Recently, I was interviewed for Veteran Voices: The Oral History Podcast. The show features people who tell veterans’ stories in creative and interesting ways, including oral historians, authors, poets, playwrights, videographers, photographers, etc. The host, Kevin Farkas, invited me to talk about my World War II novels, all of which are based on real people I’ve interviewed.
Before we recorded the podcast, Kevin asked me an interesting question. Given that my first book is based on interviews with civilian construction workers who were taken prisoner by the Japanese, he asked whether I thought that my being a woman had affected the interviews in any way.
It’s a fair question. After all, I was in my early 20s when I conducted those interviews, naïve and very feminine. And these men were talking about torture, injury, illness, death, etc. Did my age or gender cause them to hold back maybe? I didn’t get that impression at the time, but I did notice they’d often apologize for cussing or would preface their comments by saying, “Now this is a little rough” or “You sure you want to hear this?” Would they have said that to a man? Maybe. I’m not sure.
Because I behaved in a professional manner, because my questions were well thought out, because I showed sincere interest in their stories, and because I treated them with respect, I don’t think they held back much.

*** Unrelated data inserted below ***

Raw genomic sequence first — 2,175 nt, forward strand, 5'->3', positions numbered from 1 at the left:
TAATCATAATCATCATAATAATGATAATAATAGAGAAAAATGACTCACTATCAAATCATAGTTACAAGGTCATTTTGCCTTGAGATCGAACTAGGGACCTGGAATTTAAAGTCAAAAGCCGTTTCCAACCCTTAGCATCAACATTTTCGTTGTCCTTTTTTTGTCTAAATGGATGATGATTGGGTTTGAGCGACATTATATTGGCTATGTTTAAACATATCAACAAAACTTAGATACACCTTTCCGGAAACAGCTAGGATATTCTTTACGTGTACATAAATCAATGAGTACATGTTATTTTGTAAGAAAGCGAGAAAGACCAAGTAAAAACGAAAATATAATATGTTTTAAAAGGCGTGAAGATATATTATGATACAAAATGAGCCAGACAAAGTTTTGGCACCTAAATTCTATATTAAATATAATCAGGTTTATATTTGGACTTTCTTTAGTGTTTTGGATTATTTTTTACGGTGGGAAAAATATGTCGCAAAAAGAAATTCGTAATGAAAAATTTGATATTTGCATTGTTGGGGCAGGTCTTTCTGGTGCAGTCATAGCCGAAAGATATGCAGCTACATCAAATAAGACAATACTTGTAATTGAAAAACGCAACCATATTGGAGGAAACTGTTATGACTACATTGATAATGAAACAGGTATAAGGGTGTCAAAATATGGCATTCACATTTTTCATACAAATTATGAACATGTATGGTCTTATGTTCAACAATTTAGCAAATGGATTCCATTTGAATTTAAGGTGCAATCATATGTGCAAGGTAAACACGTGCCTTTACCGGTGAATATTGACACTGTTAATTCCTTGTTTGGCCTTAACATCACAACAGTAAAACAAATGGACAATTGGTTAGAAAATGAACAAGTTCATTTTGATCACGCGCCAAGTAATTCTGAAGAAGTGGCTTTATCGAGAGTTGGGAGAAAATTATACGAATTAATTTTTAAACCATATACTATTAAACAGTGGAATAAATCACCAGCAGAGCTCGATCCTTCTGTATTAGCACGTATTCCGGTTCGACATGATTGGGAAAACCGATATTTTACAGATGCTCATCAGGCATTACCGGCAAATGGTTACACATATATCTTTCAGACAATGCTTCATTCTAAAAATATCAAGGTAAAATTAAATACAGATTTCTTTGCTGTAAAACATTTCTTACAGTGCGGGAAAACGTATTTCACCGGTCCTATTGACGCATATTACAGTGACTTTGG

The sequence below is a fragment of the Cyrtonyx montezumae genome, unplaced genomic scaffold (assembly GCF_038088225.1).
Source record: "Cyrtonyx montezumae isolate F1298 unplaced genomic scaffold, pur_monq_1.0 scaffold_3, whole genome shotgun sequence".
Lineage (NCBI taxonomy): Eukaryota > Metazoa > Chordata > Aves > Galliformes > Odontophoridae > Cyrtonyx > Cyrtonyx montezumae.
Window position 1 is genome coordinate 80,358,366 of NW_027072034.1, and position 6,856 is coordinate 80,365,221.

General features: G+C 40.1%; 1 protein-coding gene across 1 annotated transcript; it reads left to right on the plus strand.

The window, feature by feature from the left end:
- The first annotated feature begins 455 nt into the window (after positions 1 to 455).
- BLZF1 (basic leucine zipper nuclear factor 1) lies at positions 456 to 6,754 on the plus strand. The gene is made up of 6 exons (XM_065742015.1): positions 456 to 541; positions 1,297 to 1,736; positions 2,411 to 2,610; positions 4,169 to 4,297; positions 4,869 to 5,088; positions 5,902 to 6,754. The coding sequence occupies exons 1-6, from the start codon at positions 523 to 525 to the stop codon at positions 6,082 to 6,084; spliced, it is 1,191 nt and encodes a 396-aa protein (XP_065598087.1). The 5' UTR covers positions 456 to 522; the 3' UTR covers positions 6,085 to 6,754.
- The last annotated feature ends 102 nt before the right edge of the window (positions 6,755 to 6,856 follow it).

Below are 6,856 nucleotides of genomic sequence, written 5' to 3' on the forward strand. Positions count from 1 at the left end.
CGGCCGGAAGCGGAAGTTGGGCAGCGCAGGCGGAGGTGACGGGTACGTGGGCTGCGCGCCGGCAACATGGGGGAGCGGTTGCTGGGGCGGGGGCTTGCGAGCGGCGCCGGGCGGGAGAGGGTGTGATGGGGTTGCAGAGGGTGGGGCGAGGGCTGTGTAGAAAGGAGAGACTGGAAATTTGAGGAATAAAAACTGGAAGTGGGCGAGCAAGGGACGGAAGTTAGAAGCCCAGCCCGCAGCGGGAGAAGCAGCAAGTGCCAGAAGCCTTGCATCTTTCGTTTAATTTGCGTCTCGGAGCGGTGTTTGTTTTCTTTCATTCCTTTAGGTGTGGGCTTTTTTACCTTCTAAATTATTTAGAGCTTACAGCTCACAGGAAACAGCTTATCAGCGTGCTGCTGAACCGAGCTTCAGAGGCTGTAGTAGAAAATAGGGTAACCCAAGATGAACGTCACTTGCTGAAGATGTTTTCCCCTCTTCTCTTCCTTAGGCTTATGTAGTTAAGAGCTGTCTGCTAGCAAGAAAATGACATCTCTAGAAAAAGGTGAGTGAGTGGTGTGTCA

But I wonder now how often gender does affect our art, and not just because, once again, a Hollywood mogul (Harvey Weinstein) is in the news for harassing his female employees. Certainly sexual harassment has been a problem for female artists going way back. And think of the female writers or photographers who first covered front-line battles or were the first to enter the locker room at a sporting event. We all know the challenges they have faced.
But what about men? Does their gender ever inhibit them? Were the women they interviewed while writing their books or plays as forthcoming with them as they would have been with a female interviewer? Does a male photographer have to change his demeanor in order to make his female subjects feel more secure or, conversely, less inhibited?
I’ll go out on a limb to say my female artist friends seem to struggle more to get their work done. We still live in a world where women are expected to deal with most of the household and child concerns, are mostly responsible for aging parents, and do the bulk of the volunteer work in our communities.
This is a conversation that could go on and on and has so many layers. It’s a conversation I hope we continue to have. The more we understand each other and our unique challenges, the better we can support one another. And to me, that’s what it’s all about.
If you are curious about that podcast (Kevin dug a bit deeper into my artistic processes than most interviewers), you can click here.
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